Allow older kids to help.
If you have older kids, allow them to help you. My kids LOVE helping with the baby because it usually means a break in school work for them! As soon as Hollyn wakes up from her nap, she is usually surrounded by 3 or 4 siblings who want “their turn” to hold her. I have to remind them that I want some time with her first!
When you need the extra few minutes, have an older child hold or play with the baby on the floor for a few minutes.
Another thing that is super helpful is to have a big kid read to a little. This is great for keeping toddlers entertained and for challenging the older kid’s read aloud skills at the same time!
Diaper blowouts, toddler tantrums, someone unexpectedly ringing the doorbell…really, a hundred different things could potentially interrupt your day! Remember that you are homeschooling in a home, not a school. Home is not a sterile environment. Real life is happening here! And real life means interruptions.
One memory that stands out to me from when our kids were younger is how our neighbor (with no kids) would always choose the worst time to mow his lawn. Often all morning long, I would juggle between school and babies/toddlers. I was eagerly anticipating our quiet afternoon.
Then finally, lunch would be over and it was nap time! The baby would go down, all would finally be quiet. I could relax on the sofa with my big kids and read with them. Without fail, it seemed, our neighbor always started his mower just as I opened the book. I tried not to, but I would get so mad over this! Even closing the windows would not drown out the noise!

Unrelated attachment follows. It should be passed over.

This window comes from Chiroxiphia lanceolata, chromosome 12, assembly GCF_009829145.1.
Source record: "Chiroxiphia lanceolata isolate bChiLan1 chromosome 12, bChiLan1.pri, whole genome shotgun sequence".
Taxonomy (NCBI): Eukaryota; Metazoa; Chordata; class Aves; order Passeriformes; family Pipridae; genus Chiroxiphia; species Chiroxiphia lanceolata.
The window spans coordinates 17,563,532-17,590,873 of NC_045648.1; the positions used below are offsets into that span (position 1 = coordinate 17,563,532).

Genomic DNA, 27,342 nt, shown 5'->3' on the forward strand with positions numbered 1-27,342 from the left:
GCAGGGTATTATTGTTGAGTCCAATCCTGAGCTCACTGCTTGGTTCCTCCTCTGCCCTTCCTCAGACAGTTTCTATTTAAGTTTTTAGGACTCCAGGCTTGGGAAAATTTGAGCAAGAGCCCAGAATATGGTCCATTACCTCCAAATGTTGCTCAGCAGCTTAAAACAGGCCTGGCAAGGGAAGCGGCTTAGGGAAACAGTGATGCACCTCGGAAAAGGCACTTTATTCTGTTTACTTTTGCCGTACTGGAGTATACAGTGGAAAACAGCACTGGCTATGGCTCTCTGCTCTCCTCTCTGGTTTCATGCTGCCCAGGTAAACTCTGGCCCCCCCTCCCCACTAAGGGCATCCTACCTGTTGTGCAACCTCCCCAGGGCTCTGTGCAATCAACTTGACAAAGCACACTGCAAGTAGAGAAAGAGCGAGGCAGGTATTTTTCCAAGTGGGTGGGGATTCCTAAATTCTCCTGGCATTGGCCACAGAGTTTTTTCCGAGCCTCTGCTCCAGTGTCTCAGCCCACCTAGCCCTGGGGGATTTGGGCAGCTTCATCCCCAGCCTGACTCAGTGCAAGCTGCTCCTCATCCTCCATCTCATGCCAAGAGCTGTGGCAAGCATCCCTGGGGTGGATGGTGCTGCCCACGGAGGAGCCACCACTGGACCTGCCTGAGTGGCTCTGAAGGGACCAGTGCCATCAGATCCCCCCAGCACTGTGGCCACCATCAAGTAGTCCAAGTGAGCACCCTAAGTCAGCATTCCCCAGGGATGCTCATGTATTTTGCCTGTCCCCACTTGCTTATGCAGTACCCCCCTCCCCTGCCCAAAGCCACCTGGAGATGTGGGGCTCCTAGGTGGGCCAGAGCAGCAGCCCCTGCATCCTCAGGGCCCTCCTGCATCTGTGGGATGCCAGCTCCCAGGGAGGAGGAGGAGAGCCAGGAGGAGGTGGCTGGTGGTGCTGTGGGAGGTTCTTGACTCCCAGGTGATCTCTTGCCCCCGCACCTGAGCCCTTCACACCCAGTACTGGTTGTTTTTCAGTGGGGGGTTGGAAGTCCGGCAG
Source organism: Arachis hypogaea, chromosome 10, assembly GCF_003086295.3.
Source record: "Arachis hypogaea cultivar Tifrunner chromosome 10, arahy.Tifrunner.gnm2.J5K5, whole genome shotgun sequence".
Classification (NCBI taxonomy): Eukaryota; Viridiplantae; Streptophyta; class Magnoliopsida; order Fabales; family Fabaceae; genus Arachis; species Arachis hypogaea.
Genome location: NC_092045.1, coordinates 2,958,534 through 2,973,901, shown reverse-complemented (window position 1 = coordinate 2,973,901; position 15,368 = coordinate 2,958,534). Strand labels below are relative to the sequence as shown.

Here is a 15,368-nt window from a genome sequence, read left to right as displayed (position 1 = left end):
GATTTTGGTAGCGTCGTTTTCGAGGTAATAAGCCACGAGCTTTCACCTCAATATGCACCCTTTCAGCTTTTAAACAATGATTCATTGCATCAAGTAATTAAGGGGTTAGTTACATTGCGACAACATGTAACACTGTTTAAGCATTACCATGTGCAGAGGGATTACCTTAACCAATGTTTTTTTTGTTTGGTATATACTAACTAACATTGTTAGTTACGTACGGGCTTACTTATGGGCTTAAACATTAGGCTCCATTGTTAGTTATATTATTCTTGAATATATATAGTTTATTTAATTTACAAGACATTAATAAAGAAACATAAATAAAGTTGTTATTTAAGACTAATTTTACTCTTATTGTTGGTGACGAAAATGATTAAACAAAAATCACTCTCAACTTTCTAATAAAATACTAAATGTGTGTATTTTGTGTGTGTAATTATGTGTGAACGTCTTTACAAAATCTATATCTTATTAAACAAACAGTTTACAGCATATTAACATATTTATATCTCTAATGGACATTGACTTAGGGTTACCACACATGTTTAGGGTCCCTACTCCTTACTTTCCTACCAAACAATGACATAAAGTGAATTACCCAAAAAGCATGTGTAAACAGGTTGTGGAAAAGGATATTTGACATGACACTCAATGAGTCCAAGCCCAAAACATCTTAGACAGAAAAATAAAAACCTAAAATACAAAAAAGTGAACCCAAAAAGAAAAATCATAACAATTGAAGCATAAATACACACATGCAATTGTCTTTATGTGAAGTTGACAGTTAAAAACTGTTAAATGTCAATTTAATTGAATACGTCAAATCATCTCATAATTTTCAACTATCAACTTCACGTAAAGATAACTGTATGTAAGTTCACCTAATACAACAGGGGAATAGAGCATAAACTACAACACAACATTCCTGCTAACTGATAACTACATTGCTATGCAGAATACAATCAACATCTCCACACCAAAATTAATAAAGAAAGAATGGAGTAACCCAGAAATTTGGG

Interruptions like these are inevitable when you are learning at home. You will be better able to handle the interruptions if you accept them. Maximize on the moments when you can progress and accept the interruptions.
Be ok with small chunks of progress everyday.
You may have to temporarily toss out your idealistic plans for the year. It’s worth it if it keeps you from stressing out every day over what you are not checking off your list. Aim for the kids do math, reading, and writing every day and try to read to them as often as you get the chance. Keep your goals small. Kids do better with short lessons anyway.
I have found that my kids learn more when we do less if my attitude is positive and relaxed rather than when I am frazzled trying to cram everything in by the end of the day.
Do the important things during nap time.
What are you unable to do because the baby is awake? Do those things when the baby is napping. Even if your baby hasn’t fit into a nap schedule yet, whenever he or she goes down for a nap, use this time to work one-on-one with whoever needs it most.
Live in the moment with all of your kids.
Guard yourself from being distracted by texts, email, social media. Don’t let your mind wander to other things when your children are right here. Look into their eyes. Listen to them. Laugh with them. Correct them when they need it. This shows that you are attentive. You are their security and they want you to be engaged.
Have the right perspective. . Don’t be short-sighted.
You may feel like your other kids are sometimes ignored a little when you are busy breastfeeding, or buried in the house and school work, but don’t lose sight of the bigger picture. If you have more than one child you know that that first year with a baby is a flash and then it’s gone!
There are times in life where you focus more on one thing or another. Now is the time to focus on baby for a little while. This is a time for a little less school work than normal. This time will pass and other times will come.
I have found in our years of homeschooling that we have had both- bare minimum stretches and intensely productive stretches-and that in the end, they even out.
Be a mom who loves to learn. And who loves to learn with her kids! This will be the best thing you can ever teach them.